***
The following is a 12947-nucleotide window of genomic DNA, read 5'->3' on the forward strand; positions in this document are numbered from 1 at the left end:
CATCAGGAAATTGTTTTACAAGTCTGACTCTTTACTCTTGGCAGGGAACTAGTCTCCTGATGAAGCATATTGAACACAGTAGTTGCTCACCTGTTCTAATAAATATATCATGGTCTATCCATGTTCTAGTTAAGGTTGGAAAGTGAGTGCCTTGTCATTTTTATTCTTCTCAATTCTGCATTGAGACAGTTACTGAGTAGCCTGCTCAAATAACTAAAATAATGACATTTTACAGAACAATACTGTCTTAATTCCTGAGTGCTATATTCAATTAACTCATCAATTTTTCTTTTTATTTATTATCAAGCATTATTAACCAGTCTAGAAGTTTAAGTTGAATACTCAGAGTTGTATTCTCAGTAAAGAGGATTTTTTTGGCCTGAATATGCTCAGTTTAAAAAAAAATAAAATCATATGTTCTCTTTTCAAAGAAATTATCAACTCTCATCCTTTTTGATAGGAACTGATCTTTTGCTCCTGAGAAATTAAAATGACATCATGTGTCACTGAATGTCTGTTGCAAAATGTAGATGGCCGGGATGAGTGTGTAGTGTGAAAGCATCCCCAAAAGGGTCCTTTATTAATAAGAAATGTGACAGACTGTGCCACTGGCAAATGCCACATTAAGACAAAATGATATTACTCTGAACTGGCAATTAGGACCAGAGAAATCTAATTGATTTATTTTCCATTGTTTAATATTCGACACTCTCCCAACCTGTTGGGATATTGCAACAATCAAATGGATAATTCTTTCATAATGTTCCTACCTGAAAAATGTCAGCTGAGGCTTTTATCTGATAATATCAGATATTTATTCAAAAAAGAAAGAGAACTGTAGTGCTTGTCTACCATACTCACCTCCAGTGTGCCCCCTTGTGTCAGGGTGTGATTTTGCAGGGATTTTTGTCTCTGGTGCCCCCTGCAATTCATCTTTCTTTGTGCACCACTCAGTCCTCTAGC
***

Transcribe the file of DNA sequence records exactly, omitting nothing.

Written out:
The following is a 12947-nucleotide window of genomic DNA, read 5'->3' on the forward strand; positions in this document are numbered from 1 at the left end:
CATCAGGAAATTGTTTTACAAGTCTGACTCTTTACTCTTGGCAGGGAACTAGTCTCCTGATGAAGCATATTGAACACAGTAGTTGCTCACCTGTTCTAATAAATATATCATGGTCTATCCATGTTCTAGTTAAGGTTGGAAAGTGAGTGCCTTGTCATTTTTATTCTTCTCAATTCTGCATTGAGACAGTTACTGAGTAGCCTGCTCAAATAACTAAAATAATGACATTTTACAGAACAATACTGTCTTAATTCCTGAGTGCTATATTCAATTAACTCATCAATTTTTCTTTTTATTTATTATCAAGCATTATTAACCAGTCTAGAAGTTTAAGTTGAATACTCAGAGTTGTATTCTCAGTAAAGAGGATTTTTTTGGCCTGAATATGCTCAGTTTAAAAAAAAATAAAATCATATGTTCTCTTTTCAAAGAAATTATCAACTCTCATCCTTTTTGATAGGAACTGATCTTTTGCTCCTGAGAAATTAAAATGACATCATGTGTCACTGAATGTCTGTTGCAAAATGTAGATGGCCGGGATGAGTGTGTAGTGTGAAAGCATCCCCAAAAGGGTCCTTTATTAATAAGAAATGTGACAGACTGTGCCACTGGCAAATGCCACATTAAGACAAAATGATATTACTCTGAACTGGCAATTAGGACCAGAGAAATCTAATTGATTTATTTTCCATTGTTTAATATTCGACACTCTCCCAACCTGTTGGGATATTGCAACAATCAAATGGATAATTCTTTCATAATGTTCCTACCTGAAAAATGTCAGCTGAGGCTTTTATCTGATAATATCAGATATTTATTCAAAAAAGAAAGAGAACTGTAGTGCTTGTCTACCATACTCACCTCCAGTGTGCCCCCTTGTGTCAGGGTGTGATTTTGCAGGGATTTTTGTCTCTGGTGCCCCCTGCAATTCATCTTTCTTTGTGCACCACTCAGTCCTCTAGC